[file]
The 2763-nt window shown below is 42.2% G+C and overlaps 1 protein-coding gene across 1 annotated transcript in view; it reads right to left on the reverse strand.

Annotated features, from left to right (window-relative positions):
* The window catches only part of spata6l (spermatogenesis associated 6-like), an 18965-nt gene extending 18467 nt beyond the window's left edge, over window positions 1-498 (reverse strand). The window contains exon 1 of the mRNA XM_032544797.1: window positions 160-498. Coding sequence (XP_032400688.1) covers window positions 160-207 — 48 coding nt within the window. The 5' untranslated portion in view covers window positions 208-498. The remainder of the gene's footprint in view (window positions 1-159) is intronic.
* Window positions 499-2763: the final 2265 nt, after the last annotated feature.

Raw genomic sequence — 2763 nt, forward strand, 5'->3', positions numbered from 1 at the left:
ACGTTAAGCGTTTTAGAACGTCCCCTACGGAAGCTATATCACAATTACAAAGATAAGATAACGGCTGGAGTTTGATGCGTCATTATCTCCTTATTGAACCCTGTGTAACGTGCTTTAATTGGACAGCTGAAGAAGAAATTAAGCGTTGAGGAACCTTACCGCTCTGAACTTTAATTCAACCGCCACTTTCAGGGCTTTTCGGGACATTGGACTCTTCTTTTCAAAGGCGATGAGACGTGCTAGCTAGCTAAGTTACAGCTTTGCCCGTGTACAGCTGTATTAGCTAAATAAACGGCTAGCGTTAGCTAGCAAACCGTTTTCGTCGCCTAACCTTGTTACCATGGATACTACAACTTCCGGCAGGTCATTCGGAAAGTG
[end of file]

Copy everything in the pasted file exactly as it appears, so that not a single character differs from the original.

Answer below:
The 2763-nt window shown below is 42.2% G+C and overlaps 1 protein-coding gene across 1 annotated transcript in view; it reads right to left on the reverse strand.

Annotated features, from left to right (window-relative positions):
* The window catches only part of spata6l (spermatogenesis associated 6-like), an 18965-nt gene extending 18467 nt beyond the window's left edge, over window positions 1-498 (reverse strand). The window contains exon 1 of the mRNA XM_032544797.1: window positions 160-498. Coding sequence (XP_032400688.1) covers window positions 160-207 — 48 coding nt within the window. The 5' untranslated portion in view covers window positions 208-498. The remainder of the gene's footprint in view (window positions 1-159) is intronic.
* Window positions 499-2763: the final 2265 nt, after the last annotated feature.

Raw genomic sequence — 2763 nt, forward strand, 5'->3', positions numbered from 1 at the left:
ACGTTAAGCGTTTTAGAACGTCCCCTACGGAAGCTATATCACAATTACAAAGATAAGATAACGGCTGGAGTTTGATGCGTCATTATCTCCTTATTGAACCCTGTGTAACGTGCTTTAATTGGACAGCTGAAGAAGAAATTAAGCGTTGAGGAACCTTACCGCTCTGAACTTTAATTCAACCGCCACTTTCAGGGCTTTTCGGGACATTGGACTCTTCTTTTCAAAGGCGATGAGACGTGCTAGCTAGCTAAGTTACAGCTTTGCCCGTGTACAGCTGTATTAGCTAAATAAACGGCTAGCGTTAGCTAGCAAACCGTTTTCGTCGCCTAACCTTGTTACCATGGATACTACAACTTCCGGCAGGTCATTCGGAAAGTG